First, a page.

Unless you're encountering a LONG downhill run, long enough that there's a danger of the battery becoming as fully charged as the car will allow, and the car will fall back to using friction brakes only, and you still have a long downhill stretch: there's no reason to use B, it's use is detrimental to fuel economy, and battery charging.

    In day-to-day driving, anything that doesn't involve descending a mountain, B is not needed.
     
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  8. CR94

    CR94 Senior Member

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    I generally agree, but would add this: Using "B" might be wise if you must deccelerate from cruising speed down a medium-sized hill to a stop sign or red light when the battery is already warm. In that situation, the value of energy that could recovered by staying in "D" might be less than the cost of the added wear on the battery.
     
  9. qdllc

    qdllc Senior Member

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    Are you sure on this? The engine uses compression braking, and that shouldn't require any fuel flow (which can be totally shut off by the ECU).

    I know with cruise control, B engages as needed on downhill runs when the battery reaches max charge. If you didn't have cruise control on, I would expect that if the battery maxes out, the regen braking would stop and you'd just keep coasting faster and faster unless you hit the brakes or go into B mode.
     
  10. Lucifer

    Lucifer Senior Member

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    The gen2 owners manual warns not to use the "B" for extended periods as it will heat up and cause damage, does't say what will heat up but does say damage,
     
  11. Redpoint5

    Redpoint5 Senior Member

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    Quite right about fuel consumption while using B mode. The injectors should be shut off, and the pistons move air around, bleeding off energy. B-mode does have a practical function, but it's a very rare occasion where it's advantageous, especially in a PiP with a larger battery.

    Speaking of the PiP, I have yet to see the cruise put the car in B mode, presumably because there has always been some room in the battery to regen. I do see the car kick in and out of regen mode on long descents, a phenomenon that I don't have an explanation for yet, but never has it gone into B mode.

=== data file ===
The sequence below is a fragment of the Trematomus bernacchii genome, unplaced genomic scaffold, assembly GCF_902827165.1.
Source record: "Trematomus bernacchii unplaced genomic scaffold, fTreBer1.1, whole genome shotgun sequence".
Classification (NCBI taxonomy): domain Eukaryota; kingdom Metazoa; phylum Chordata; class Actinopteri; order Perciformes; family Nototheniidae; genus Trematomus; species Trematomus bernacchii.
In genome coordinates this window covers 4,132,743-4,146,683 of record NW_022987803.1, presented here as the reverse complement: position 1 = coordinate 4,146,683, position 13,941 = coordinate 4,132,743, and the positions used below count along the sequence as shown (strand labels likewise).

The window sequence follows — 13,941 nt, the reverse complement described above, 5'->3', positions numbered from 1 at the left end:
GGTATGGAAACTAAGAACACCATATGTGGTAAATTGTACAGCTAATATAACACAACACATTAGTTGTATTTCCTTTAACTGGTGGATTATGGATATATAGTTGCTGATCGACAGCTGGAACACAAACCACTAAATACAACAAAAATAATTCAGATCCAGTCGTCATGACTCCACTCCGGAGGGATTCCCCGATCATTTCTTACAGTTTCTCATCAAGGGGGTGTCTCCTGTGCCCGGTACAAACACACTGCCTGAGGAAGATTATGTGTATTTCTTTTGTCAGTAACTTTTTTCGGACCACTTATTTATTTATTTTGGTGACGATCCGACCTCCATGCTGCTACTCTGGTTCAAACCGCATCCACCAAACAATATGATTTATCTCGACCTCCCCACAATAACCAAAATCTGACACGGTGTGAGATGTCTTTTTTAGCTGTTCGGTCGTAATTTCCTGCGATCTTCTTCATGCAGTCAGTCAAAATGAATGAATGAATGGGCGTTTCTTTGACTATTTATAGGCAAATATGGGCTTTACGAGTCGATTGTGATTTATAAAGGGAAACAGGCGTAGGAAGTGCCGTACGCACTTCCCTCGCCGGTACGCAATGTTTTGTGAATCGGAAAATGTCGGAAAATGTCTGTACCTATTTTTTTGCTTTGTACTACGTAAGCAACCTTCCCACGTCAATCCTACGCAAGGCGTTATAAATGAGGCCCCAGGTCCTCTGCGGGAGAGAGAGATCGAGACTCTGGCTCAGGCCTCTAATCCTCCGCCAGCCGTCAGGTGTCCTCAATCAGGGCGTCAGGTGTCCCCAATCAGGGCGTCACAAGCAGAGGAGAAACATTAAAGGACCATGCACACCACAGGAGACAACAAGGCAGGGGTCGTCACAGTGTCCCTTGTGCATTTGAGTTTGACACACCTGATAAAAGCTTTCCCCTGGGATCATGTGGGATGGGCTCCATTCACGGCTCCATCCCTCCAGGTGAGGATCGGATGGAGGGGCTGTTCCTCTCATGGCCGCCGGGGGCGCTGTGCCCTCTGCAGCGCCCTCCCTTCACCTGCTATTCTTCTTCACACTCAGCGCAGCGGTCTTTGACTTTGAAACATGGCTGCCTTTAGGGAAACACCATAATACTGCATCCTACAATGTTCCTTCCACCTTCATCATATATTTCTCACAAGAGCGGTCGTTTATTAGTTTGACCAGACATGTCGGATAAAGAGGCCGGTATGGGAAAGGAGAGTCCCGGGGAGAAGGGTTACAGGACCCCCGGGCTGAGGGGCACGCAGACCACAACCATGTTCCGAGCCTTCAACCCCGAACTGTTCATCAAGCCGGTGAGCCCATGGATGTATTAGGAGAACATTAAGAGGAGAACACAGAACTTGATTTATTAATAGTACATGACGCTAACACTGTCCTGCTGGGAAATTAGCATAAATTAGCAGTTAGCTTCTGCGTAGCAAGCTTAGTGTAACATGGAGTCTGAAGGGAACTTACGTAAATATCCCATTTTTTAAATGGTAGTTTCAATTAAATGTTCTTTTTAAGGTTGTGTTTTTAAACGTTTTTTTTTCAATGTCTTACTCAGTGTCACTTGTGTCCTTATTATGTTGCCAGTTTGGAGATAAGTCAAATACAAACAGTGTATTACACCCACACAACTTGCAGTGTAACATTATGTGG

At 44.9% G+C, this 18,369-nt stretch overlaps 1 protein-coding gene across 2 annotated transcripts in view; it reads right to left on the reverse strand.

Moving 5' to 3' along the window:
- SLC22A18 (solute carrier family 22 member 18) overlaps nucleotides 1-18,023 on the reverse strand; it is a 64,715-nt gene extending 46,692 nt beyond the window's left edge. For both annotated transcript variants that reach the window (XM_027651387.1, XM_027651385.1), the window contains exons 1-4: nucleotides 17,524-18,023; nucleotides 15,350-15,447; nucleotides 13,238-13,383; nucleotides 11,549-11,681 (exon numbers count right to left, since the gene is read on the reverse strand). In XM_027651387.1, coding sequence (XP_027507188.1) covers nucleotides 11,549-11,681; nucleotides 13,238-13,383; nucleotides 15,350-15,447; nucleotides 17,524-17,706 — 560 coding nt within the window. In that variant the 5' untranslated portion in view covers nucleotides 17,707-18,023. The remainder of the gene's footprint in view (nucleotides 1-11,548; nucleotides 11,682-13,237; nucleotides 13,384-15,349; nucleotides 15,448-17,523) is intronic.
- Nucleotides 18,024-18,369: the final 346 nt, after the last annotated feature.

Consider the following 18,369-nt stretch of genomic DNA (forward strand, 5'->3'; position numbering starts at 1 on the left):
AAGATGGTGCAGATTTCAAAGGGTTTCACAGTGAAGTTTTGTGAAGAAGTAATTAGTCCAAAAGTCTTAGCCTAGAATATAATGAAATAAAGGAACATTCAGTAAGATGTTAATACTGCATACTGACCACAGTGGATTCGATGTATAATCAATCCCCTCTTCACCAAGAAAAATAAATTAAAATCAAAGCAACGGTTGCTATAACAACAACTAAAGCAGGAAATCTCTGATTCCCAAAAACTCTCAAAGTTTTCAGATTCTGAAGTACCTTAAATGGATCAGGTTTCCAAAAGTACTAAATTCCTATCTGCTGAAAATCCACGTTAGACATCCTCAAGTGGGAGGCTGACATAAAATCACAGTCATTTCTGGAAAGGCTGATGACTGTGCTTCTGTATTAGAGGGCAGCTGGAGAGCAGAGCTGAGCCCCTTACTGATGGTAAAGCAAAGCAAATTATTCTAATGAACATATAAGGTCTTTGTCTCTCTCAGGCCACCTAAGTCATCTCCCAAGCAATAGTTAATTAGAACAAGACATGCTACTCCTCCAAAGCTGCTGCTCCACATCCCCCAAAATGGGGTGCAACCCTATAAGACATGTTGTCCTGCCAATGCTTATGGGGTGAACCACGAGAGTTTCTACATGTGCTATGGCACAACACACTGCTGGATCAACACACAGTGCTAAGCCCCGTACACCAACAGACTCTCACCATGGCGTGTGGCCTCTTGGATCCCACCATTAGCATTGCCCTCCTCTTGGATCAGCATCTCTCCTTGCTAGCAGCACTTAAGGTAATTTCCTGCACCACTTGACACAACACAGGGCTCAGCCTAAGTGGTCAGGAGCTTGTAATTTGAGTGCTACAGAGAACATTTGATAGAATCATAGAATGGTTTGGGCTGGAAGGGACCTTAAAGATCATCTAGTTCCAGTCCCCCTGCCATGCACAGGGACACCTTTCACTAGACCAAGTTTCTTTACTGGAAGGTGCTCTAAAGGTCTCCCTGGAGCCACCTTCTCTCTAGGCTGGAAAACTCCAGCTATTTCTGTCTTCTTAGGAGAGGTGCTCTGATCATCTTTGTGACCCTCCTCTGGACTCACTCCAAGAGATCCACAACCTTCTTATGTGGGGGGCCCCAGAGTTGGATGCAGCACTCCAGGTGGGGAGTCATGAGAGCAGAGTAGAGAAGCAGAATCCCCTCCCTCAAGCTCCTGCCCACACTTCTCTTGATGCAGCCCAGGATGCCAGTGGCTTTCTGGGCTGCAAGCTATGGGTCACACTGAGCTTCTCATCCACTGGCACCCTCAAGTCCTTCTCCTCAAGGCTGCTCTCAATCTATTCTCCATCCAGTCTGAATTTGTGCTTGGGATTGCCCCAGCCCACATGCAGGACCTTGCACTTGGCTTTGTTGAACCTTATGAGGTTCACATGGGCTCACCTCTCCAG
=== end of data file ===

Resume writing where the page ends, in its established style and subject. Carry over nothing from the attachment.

12. CR94

    CR94 Senior Member

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    Even if fuel is completely shut off, "engine braking" is braking, and needless braking is not the secret to decent fuel consumption.
     
  13. qdllc

    qdllc Senior Member

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    B exists as an option to using physical brakes to maintain or reduce speed...especially on downhill grades. To bring up fuel consumption and braking as if the two have a harmonious relationship is fallacious. You don't use B to save gas. You use B as a means of slowing down. It's only worse than regen braking when regen braking is still available, but once your battery is maxed, there's no place to send the power you recover.
     
  14. macman408

    macman408 Electron Guidance Counselor

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    The fuel is minimal, but not zero, when using B for a long time; I've noticed fuel consumption on the MFD around 90 mpg sometimes in B mode when I really wouldn't expect to be using any fuel. I'd assume that fuel flow is usually cut off, but if you ever need to coast a bit without the drag, I believe it will start using fuel. Personally, I have gotten better fuel economy on long downhills by switching between B and D than by leaving it in B and pressing the gas to reduce the drag. I'd *hope* that the car is smart enough to leave the fuel cut off if you're truly coasting, but I wouldn't be certain of it.

    Maybe the PiP is different, but I've seen this said about the 3G hatchback too, and I think there are some subtle distinctions to be made. The car never actually switches mode on you (i.e. the display shows B); however, if the battery fills, and you coast with your foot off the gas, it can rev up the engine to provide the missing drag that would normally be provided by siphoning power off into the battery. This is *distinct* from B mode, because if you shift to B while this is happening, the engine will rev even higher, because B has a higher rate of drag.

    Worth noting is that this is separate from cruise control; notably, because cruise doesn't work in B mode (I assume it will kick you out if you try to switch to B while cruising). However, when in D (whether in cruise or not), the engine will rev to provide the same amount of "simulated" engine drag that you get when the battery is not full.

    So I guess it's a simulated simulated engine drag - normally, the car simulates engine drag by putting power into the battery. When that's not possible, it simulates the simulated engine drag with... engine drag! A bit higher revs than normal though, to make up for the fact that the Prius is a bit more efficient than your average sedan, and coasts really nicely.